Best Of :: People & Places
Whether you're looking for a romantic escape or just a respite from the big-city traffic and street repairs, the Baroness Inn is only a 45-minute drive away. Host Evelyn Williams offers visitors a taste of yesteryear's peace and quiet with all the modern conveniences. For prices ranging from $100 to $160 per night, you can sleep in the comfort of billowy linens, soak in your in-room whirlpool, then lounge in the plush robe you'll be provided. Williams serves a gourmet breakfast, complete with fresh baked bread and buttermilk scones, at the civilized hour of 9:30 a.m. --and you're invited to raid the fridge for ice cream or dip into the always-filled cookie jar at any time. If you want to get out and about, bicycles are available. The pace is nice and slow, so plan to veg out.
Everything about La Duni is magnificent, from the tasteful décor to the incredible pork-loin-filled "slow-roasted lomo." But the attributes of La Duni are made more apparent after you've had several of their signature drinks, especially our fave, the margarinha. It's a combination margarita-mojito, made with Sauza Silver tequila, hand-crushed limes, sugar, Cointreau and crushed ice. And, yes, it's as refreshing as it sounds. Is your mouth feeling dry yet? Is it? Seriously, is it?
Sound like a dorkfest? Fine, then call us dorks. Pete's is a surprisingly rollicking time: Four top-notch key-strokers attack two baby grands, taking requests and playing favorite tunes by request. Sure, it ain't the Cliburns, but it's a good time and something unique to do on a Friday night in Dallas. Nothing wrong with that.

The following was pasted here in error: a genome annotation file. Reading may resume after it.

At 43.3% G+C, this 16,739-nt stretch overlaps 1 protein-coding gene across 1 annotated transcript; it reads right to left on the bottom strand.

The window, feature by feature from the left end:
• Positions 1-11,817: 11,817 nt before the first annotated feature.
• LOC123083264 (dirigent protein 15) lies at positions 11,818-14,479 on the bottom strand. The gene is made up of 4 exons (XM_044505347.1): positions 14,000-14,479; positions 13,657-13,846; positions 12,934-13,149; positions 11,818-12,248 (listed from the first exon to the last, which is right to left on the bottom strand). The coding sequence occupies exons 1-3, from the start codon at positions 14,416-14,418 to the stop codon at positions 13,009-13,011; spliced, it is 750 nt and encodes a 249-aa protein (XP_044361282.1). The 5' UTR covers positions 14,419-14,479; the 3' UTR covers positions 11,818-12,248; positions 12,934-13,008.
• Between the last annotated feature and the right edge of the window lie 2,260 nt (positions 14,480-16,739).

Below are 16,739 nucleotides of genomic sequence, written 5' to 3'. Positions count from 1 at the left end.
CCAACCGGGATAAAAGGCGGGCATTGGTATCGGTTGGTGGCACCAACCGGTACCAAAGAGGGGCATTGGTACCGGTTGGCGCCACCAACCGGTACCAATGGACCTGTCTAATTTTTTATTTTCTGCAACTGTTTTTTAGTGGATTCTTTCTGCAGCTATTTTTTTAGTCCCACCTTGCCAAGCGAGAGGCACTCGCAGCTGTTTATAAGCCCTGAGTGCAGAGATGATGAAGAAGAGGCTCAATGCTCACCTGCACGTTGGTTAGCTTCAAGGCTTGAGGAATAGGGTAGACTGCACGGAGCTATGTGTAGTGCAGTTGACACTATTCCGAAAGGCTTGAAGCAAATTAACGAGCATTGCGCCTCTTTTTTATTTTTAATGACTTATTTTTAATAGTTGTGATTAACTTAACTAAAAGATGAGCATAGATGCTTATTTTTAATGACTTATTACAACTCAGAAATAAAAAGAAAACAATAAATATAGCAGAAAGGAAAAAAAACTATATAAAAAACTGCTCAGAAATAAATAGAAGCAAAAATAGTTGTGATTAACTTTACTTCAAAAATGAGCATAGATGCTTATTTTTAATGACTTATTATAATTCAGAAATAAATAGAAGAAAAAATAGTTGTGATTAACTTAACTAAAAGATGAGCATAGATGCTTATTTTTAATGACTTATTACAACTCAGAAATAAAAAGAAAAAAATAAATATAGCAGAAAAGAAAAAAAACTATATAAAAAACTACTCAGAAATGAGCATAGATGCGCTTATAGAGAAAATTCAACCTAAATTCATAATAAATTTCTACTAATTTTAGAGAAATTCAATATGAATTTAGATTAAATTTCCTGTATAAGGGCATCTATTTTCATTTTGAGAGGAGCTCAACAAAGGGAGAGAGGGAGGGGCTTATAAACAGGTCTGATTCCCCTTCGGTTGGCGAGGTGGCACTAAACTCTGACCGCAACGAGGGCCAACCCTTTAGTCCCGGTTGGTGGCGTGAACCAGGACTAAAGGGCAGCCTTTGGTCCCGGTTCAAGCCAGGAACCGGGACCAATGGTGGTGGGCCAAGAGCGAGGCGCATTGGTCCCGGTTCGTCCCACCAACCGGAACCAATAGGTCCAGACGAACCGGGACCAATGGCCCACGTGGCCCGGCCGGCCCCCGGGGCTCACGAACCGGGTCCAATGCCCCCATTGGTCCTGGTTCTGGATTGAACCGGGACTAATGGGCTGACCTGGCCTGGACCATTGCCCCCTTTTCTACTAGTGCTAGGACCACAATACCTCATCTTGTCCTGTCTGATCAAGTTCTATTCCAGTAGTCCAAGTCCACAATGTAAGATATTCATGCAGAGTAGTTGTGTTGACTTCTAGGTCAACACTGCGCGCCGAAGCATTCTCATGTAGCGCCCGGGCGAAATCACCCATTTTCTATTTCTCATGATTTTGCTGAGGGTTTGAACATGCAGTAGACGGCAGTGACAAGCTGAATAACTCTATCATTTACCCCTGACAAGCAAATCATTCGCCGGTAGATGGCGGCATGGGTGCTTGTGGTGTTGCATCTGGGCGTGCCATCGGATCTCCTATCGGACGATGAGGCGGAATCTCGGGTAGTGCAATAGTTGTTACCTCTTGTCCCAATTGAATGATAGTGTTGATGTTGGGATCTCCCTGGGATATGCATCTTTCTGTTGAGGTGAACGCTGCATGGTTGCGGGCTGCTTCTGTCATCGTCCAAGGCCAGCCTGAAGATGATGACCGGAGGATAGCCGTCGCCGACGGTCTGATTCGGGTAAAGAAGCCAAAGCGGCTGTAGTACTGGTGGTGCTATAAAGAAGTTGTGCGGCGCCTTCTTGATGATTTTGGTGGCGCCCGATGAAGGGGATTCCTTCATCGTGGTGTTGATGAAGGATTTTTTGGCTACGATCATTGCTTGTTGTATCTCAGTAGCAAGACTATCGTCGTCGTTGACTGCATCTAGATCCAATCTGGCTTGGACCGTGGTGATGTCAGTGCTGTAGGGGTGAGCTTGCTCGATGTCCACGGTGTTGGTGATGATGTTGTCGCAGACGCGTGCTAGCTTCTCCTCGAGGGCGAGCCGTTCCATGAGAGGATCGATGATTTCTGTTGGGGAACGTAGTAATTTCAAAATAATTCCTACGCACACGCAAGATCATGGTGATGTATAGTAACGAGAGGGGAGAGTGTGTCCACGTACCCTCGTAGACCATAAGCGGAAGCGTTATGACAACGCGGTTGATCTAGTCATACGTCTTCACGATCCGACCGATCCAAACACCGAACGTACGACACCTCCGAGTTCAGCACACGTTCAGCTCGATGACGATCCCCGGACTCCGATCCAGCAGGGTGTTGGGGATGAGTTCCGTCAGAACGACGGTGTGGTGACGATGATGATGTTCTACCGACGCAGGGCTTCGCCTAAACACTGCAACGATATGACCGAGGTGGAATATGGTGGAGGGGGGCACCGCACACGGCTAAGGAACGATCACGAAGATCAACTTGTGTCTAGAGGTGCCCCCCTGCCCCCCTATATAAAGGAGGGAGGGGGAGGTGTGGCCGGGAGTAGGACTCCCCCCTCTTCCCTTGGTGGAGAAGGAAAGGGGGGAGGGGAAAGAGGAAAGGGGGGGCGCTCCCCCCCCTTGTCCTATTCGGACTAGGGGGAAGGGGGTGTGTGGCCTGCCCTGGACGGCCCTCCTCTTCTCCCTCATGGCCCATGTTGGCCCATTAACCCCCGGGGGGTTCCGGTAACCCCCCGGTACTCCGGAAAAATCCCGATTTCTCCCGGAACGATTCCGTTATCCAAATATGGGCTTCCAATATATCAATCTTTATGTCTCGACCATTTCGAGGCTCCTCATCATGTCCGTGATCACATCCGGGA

With more than 60 acres of incredibly landscaped park to choose from, the Dallas Arboretum can provide a great backdrop to a portrait for anything. The Arboretum has fountains and sculptures, and something is always blooming, so you can wander around until you find a good spot. Even in the heat of the summer, the Arboretum seems like a cool and calming place. Maybe they're growing poppies.
Sidle up to the bar and order a Lone Star longneck. Then another. Then one for the pretty young thing next to you. Then a round for the people you just met. Fall off your barstool on your way to the restroom. Get lost coming back. Stand in front of the band while it rides herd over a sweet set of C&W, the kind your daddy told you about. Grab another longneck, which is sweating a little bit less than you are at this point. Ask that pretty young thing to dance. Fall down again and come up laughing. Keep doing this until you're out of money and out the door. Come back and do it again next week. That's what Adair's is like. And thank the Lord.
In most large cities, the downtown area is a grid of one-way streets. Easy to understand, easy to negotiate. In Dallas, while the streets curve more than their counterparts on the East Coast, the same concept holds true. So why is it that in cities like New York and Boston you almost never see someone going the wrong way on a one-way street but here in Big D it happens almost daily? Good question, though we have no answer. We offer only proof. If you work downtown, we suggest spending your lunch hour camped out on any corner with a one-way street. Wait there for a while. It won't be long before you see some confused, oblivious driver pointing his or her Honda Civic the wrong way. Then you can watch, amused, as other motorists honk and point in vain while the fool in the Honda looks wildly for street signs but continues to drive the wrong way anyway. Ugh. In New York, they don't ticket you for those types of stupid indiscretions; they beat you and leave you for dead.